In this dissertation, heterostructured micro-acoustic devices are explored that leverage the interactions between acoustic phonons and electrons to enable radio frequency (RF) signal amplification or attenuation. Thin films of piezoelectric and semiconductor material are tailored into a heterostructure that allows for a strong acoustoelectric (AE) effect due to the combination of high electromechanical coupling and high electron drift velocity in said films respectively. In such devices, the relative electron drift and acoustic velocities could determine whether the RF signal undergoes AE gain or loss, rendering the device non-reciprocal. This is a highly sought-after property for building isolators and circulators which facilitate full-duplex communication and interference cancellation in forthcoming generations of telecommunication. The AE effect attracted a great deal of attention during the mid-twentieth century, ultimately leading to the invention of interdigital transducers for excitation of surface acoustic waves as the preferred enabler of such effect which is still being investigated. However, the widespread application of such class of AE components is hindered by their poor performance metrics such as low power efficiency and limited frequency scaling. In this dissertation, by taking advantage of the superior properties of Lamb waves, namely, higher frequency scaling and lower insertion loss at larger available bandwidth, power-efficient and high power-handling AE devices are realized in a lithium niobate on silicon micromachined platform. Through this platform in this work, at few milliwatts of bias power, more than 30 dB of AE gain with larger than 40 dB nonreciprocal transmission is realized in a sub-millimeter form factor. This novel platform enables single-chip realization of frequency-disperse high power-handling ultrasonic signal processors with numerous functionalities such as gain, non-reciprocal behavior, tunable attenuation, insertion delay, and switching. This could significantly reduce the number of components in an RF frontend module, shrink their footprints, and facilitate packaging.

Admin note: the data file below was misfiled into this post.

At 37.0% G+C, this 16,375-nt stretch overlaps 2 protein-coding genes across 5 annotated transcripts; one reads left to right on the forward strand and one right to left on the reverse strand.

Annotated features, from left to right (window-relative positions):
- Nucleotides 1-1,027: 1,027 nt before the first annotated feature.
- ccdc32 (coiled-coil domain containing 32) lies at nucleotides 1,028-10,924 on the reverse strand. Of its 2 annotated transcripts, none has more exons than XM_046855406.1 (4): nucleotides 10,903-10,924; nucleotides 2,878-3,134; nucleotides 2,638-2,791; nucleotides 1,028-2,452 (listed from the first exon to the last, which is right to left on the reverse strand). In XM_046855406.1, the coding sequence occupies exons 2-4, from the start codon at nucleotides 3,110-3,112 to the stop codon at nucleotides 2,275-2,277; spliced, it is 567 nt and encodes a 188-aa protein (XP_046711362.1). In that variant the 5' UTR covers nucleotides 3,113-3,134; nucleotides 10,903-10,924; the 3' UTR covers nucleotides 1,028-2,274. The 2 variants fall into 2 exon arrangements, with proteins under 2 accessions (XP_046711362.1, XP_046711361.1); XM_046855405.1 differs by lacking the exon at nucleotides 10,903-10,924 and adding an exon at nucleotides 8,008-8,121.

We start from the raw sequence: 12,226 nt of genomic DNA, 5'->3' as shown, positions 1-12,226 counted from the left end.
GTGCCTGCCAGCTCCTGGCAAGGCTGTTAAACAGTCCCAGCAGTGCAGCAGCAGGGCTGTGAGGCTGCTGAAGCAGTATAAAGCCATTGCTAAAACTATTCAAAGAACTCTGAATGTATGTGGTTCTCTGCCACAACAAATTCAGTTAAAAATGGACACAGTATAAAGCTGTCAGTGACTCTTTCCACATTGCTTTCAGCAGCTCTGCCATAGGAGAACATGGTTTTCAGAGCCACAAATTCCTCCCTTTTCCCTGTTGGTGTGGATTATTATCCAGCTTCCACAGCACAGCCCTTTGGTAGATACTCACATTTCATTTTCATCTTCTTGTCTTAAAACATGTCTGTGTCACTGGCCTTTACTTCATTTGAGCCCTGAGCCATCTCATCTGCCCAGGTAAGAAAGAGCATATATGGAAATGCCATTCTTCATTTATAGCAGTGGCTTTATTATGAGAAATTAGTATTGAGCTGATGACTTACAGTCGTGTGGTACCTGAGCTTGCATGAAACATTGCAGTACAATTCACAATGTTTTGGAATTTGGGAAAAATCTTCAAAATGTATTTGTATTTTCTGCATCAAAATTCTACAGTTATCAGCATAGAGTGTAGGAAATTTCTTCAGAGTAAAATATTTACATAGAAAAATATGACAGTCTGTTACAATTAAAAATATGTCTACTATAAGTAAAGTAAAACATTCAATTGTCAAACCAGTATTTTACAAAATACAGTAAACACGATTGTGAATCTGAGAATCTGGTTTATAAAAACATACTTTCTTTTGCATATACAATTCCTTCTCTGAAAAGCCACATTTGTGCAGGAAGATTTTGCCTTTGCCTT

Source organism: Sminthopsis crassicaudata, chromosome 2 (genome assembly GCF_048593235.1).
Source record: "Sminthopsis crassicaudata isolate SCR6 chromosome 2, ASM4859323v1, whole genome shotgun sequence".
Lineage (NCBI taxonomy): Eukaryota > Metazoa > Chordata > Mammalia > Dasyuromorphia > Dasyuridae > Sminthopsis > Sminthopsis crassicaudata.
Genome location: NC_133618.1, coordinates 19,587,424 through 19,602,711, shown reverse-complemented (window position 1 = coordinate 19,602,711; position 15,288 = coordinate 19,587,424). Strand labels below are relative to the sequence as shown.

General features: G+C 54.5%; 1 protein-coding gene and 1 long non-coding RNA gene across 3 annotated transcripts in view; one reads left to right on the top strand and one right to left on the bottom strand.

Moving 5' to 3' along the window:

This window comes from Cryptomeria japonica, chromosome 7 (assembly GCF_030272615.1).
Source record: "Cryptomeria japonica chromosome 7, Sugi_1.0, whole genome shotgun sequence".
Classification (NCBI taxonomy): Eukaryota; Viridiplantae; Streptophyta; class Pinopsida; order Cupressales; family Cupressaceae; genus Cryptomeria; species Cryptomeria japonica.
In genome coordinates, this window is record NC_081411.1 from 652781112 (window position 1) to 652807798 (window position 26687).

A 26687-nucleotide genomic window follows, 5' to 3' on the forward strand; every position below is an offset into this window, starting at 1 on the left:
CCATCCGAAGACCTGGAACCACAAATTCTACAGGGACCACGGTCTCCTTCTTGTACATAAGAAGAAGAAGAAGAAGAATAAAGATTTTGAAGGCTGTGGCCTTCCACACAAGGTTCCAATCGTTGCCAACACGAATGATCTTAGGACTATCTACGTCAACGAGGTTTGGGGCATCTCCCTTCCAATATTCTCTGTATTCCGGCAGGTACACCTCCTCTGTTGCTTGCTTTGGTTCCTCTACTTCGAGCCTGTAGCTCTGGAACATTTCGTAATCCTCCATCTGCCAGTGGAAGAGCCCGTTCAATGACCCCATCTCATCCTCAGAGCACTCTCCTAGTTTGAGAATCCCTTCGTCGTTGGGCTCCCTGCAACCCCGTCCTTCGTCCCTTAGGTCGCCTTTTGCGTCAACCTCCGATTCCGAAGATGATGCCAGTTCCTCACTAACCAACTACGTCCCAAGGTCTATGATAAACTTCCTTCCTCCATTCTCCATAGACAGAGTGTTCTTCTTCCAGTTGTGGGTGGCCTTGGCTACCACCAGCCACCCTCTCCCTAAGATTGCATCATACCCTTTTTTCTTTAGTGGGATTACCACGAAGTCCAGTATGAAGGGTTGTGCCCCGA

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Graduation Date





Abdolvand, Reza


Doctor of Philosophy (Ph.D.)


College of Engineering and Computer Science


Electrical and Computer Engineering

Degree Program

Electrical Engineering




CFE0008871; DP0026150





Release Date

December 2021

Length of Campus-only Access


Access Status

Doctoral Dissertation (Open Access)

Restricted to the UCF community until December 2021; it will then be open access.